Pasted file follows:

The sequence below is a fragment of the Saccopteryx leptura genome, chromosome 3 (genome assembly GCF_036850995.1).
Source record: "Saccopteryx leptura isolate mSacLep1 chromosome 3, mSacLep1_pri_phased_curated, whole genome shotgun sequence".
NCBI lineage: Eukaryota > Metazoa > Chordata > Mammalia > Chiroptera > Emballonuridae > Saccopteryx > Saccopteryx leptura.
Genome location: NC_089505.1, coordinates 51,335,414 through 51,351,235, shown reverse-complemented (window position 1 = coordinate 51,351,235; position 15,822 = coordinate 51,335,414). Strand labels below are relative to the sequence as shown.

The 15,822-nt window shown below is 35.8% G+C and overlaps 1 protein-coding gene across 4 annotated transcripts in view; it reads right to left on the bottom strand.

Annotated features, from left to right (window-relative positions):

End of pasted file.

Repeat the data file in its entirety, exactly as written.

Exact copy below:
The sequence below is a fragment of the Saccopteryx leptura genome, chromosome 3 (genome assembly GCF_036850995.1).
Source record: "Saccopteryx leptura isolate mSacLep1 chromosome 3, mSacLep1_pri_phased_curated, whole genome shotgun sequence".
NCBI lineage: Eukaryota > Metazoa > Chordata > Mammalia > Chiroptera > Emballonuridae > Saccopteryx > Saccopteryx leptura.
Genome location: NC_089505.1, coordinates 51,335,414 through 51,351,235, shown reverse-complemented (window position 1 = coordinate 51,351,235; position 15,822 = coordinate 51,335,414). Strand labels below are relative to the sequence as shown.

The 15,822-nt window shown below is 35.8% G+C and overlaps 1 protein-coding gene across 4 annotated transcripts in view; it reads right to left on the bottom strand.

Annotated features, from left to right (window-relative positions):